The Grapevine

Hand Dryers Could Damage Kids’ Ears, 13-Year-Old Scientist Says

You can find hand dryers in many public restrooms. They are useful and works for almost everyone but not for children. 

A new study, published in the journal Paediatrics and Child Health, shows that the machines could actually harm kids. They produce noise that could damage the hearing of children. 

The finding comes from the multi-year effort of a 13-year-old girl from Calgary, Canada. Nora Keegan started studying hand dryers in 2015 and collected data through 2017 from more than 40 public washrooms across the province of Alberta. 

"Sometimes after using hand dryers my ears would start ringing," she told NPR. "I also noticed that children would not want to use hand dryers, and they'd be covering their ears."

Keegan started her study when she was 9 years old. She used a professional decibel meter to measure the volume of hand dryers from different heights and distances.

"Hand dryers are actually really, really loud, and especially at children's heights since they're close to where the air comes out," Keegan said. She added children have more sensitive ears than adults.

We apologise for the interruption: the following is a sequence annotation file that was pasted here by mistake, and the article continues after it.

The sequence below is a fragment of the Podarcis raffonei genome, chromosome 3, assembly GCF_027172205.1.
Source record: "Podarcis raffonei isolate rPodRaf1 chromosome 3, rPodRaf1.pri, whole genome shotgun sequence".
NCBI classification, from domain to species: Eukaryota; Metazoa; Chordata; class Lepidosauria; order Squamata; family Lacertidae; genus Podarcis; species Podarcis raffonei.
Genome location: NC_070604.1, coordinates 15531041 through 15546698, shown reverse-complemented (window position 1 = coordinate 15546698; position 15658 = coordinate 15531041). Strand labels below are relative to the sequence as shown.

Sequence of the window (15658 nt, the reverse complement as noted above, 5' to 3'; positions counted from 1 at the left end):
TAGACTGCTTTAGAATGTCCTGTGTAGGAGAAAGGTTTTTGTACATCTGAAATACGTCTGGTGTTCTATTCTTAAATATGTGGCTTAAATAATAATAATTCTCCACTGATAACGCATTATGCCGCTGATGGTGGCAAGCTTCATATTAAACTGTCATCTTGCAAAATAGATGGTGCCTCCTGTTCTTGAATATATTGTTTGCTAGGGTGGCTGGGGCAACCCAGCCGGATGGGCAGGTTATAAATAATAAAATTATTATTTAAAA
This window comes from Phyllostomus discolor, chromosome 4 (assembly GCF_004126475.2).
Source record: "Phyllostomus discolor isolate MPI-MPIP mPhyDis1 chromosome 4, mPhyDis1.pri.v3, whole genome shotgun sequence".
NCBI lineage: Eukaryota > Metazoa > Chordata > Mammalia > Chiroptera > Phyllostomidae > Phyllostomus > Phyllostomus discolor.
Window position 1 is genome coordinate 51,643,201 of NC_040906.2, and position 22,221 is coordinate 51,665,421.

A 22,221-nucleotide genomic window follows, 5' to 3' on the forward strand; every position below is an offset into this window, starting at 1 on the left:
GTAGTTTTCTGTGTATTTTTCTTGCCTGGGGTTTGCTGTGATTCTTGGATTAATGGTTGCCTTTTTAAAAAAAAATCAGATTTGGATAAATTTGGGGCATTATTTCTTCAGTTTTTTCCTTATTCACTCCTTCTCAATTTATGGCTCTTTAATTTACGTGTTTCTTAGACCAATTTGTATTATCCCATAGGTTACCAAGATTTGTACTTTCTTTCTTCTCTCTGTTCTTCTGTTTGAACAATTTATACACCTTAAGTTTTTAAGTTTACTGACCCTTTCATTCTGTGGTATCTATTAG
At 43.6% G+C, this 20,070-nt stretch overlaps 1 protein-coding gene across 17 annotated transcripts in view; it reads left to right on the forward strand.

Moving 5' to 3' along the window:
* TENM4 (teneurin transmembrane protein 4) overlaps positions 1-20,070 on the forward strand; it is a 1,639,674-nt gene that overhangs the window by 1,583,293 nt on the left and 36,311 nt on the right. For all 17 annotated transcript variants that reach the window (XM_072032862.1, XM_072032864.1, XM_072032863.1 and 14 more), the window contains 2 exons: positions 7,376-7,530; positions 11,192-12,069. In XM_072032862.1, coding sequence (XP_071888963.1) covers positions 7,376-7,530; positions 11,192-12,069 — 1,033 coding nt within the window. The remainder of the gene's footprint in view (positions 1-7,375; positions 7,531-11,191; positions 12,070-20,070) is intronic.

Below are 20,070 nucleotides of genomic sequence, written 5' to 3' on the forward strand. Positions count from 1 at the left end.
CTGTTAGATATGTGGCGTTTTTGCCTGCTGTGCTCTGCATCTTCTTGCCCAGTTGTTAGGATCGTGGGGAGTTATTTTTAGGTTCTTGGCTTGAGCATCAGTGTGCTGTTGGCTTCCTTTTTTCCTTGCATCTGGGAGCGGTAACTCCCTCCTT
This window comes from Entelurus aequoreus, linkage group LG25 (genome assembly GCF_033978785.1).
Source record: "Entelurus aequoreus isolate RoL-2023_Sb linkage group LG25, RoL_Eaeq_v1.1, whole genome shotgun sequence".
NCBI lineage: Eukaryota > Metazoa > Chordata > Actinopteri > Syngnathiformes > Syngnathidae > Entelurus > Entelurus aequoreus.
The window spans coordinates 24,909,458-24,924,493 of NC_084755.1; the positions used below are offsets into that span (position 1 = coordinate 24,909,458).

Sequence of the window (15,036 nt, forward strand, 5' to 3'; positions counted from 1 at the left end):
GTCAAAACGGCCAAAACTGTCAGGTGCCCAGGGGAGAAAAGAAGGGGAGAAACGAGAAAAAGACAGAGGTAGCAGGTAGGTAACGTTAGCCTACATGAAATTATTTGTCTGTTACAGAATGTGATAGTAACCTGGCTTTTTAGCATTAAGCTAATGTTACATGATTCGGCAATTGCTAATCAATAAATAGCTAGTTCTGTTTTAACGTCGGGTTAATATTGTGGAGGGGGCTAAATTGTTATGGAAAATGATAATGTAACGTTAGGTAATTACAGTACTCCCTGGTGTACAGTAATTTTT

Hand Dryers & Their Impact

The study highlighted that hand dryers from Xlerator and Dyson Airblade have the highest effect on children's hearing. 

The machines exceed 100 decibels, which has been linked to "learning disabilities, attention difficulties and ruptured ear drums," the study states. Keegan said she recorded 121 decibels from a Dyson Airblade model as the loudest machine. 

The young researcher cited that Health Canada restricts sale of toys for children that could produce more than 100 decibels due to potential damage to hearing.

Dyson said that an acoustics engineer will discuss the findings with Keegan. Meanwhile, Excel Dryer, which sells Xlerator hand dryers, did not release a statement about the study. 

"While some other units operated at low sound levels, many units were louder at children's ear heights than at adult ear heights," the study states. 

Keegan said she aims to see more research to explore the impact of hand dryers in children. She also encourages the Canadian government to update regulations on the noise levels for the machines. 

Children Health officials restrict sale of toys for children that could produce more than 100 decibels due to potential damage to hearing. Pixabay